However, many of the politicians who opportunistically chanted ‘Women, Life, Freedom’, have also criminalized the KCK-led (Kurdistan Communities Union) freedom movement from which Jin, Jiyan, Azadî originated by providing weapons to NATO-member Turkey, which had the effect of aiming to eliminate the very women who are the real founders of the slogan. This revolutionary movement has also provoked superficial sentimentalism. Consider celebrities and politicians cutting their hair on social media and during public protests. These acts might have had a detrimental impact on the movement as they reduced the broader revolutionary movement to the issue of “veiling” or “unveiling.” But the issues at stake were far broader than just mandatory hijabs. Thus, to transform the movement into a liberal feminist movement concerned primarily with clothing was not terribly helpful. Many politicians and even right-wing parties denounced the Islamic regime and supported the revolutionary movement. On the other hand, one could tell their denunciations were them simply aligning themselves with their specific state’s geopolitical interests against Iran.

The intentions behind Western powers’ support of the movement were mostly twofold. First, there was an attempt to steer and even control the revolutionary movement by reducing it to “regime change” protests. They pursued this by imposing a monolithic leader on the movement, a “leader” who was actually not one at all. They used their state power and resources to create more individualistic leaders, figures, and celebrities for the people in Iran. They tried to promote the social status of Reza Pahlavi, the son of Mohamad Reza Shah, the previous Shah of Iran. For this purpose, the Iranian right-wing opposition was invited to the Munich Security Conference on 18 February 2023. This was an act that had a detrimental impact on the grassroots movement inside Rojhilat and Iran.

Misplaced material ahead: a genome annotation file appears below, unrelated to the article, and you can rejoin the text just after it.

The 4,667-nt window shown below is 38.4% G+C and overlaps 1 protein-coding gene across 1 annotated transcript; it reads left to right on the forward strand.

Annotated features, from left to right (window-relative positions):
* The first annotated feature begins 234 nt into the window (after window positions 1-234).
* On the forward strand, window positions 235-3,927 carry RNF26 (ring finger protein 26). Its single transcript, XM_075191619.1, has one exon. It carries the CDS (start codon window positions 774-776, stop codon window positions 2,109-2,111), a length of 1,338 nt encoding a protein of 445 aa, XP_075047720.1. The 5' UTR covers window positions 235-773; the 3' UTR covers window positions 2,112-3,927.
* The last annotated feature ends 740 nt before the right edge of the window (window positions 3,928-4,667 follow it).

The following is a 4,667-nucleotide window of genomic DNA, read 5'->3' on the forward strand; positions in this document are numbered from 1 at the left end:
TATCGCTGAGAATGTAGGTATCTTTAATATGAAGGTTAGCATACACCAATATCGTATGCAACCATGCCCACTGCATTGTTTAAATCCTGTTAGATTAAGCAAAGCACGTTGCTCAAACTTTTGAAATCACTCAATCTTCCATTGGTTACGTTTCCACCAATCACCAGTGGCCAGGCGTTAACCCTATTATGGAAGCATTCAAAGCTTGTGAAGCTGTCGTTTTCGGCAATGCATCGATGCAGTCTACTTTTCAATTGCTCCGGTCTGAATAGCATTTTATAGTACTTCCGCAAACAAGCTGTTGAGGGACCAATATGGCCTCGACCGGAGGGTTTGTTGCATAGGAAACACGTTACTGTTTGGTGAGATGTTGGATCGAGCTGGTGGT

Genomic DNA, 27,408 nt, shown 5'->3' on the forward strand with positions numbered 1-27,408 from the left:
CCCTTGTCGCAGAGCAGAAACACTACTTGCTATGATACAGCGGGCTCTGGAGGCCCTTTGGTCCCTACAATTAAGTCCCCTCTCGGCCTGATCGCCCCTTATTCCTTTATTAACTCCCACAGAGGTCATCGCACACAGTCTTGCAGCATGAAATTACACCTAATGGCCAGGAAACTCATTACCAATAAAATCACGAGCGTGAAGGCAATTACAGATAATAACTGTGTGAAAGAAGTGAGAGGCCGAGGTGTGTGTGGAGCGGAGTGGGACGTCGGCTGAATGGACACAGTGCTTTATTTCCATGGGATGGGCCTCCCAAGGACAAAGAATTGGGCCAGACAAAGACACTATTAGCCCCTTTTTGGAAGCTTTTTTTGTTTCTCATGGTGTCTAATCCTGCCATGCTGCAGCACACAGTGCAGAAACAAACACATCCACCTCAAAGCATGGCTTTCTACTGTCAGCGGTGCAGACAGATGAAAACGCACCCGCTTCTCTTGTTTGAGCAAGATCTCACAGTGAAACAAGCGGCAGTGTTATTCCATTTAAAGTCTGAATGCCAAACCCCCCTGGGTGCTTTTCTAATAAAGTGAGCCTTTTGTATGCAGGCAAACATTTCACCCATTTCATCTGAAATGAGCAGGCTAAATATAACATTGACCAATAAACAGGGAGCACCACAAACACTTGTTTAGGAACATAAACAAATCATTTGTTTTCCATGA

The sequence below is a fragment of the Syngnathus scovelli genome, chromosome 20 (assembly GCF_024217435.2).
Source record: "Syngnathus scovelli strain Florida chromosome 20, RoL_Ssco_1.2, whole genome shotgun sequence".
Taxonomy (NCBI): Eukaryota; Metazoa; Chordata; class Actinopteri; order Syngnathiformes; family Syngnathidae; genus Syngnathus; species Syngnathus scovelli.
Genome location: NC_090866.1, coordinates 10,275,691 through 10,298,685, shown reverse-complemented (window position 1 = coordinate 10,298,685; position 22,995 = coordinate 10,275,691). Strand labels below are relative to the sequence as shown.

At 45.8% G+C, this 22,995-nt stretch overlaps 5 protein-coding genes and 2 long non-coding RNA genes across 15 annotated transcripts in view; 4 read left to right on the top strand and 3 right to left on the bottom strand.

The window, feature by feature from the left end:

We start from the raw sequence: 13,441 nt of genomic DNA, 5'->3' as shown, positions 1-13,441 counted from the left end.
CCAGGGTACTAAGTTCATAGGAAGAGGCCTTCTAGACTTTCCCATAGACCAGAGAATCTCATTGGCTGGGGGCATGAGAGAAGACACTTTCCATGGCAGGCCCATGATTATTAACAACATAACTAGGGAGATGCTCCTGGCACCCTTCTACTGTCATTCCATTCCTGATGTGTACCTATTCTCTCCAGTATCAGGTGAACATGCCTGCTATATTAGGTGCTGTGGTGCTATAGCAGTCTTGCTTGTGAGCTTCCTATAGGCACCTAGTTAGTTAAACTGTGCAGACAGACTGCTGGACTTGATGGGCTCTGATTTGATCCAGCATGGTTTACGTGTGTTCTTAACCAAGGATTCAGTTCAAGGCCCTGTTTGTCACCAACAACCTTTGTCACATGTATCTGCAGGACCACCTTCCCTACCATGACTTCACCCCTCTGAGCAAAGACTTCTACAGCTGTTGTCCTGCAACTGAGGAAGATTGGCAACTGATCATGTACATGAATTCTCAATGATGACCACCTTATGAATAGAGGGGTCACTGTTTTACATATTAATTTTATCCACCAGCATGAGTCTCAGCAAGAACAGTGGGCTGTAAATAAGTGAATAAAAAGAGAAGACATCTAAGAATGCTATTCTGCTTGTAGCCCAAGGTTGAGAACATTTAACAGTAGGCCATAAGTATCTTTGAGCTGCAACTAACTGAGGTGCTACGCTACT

Secondly, many Western powers utilized the movement as a pawn in its negotiations with Iran concerning the possible revival of the scrapped nuclear Iran deal. The deplorable behavior by the Iranian regime in response to the protests was used as a negotiating tactic to gain negotiating leverage by the West. The beginning of the movement coincided with an emerging crisis at the global level, such as a stalling of nuclear talks between Iran and West, the intensification of the Ukraine-Russia war, the post-covid crisis, inflation, and so on, all of which had been labeled by some as the “polycrisis.”

In other words, global powers perceived the movement as an opportunity that needed to be seized. They utilized the movement to put pressure on the Iranian regime for their own political and economic interests. For instance, China successfully brought Saudi Arabia and Iran together to restore relations in the context of the instability wrought by the protests. They did so by expanding the Shanghai Cooperation Organization and BRICS and making on offer of Iranian inclusion which was too good to pass up. To counter Chinese influence, the US mostly successfully froze its tensions with Iran as it sought to secure freedom for US nationals who were held hostage by the Iranian regime, and put a cap on the uranium enrichment activities of Iran.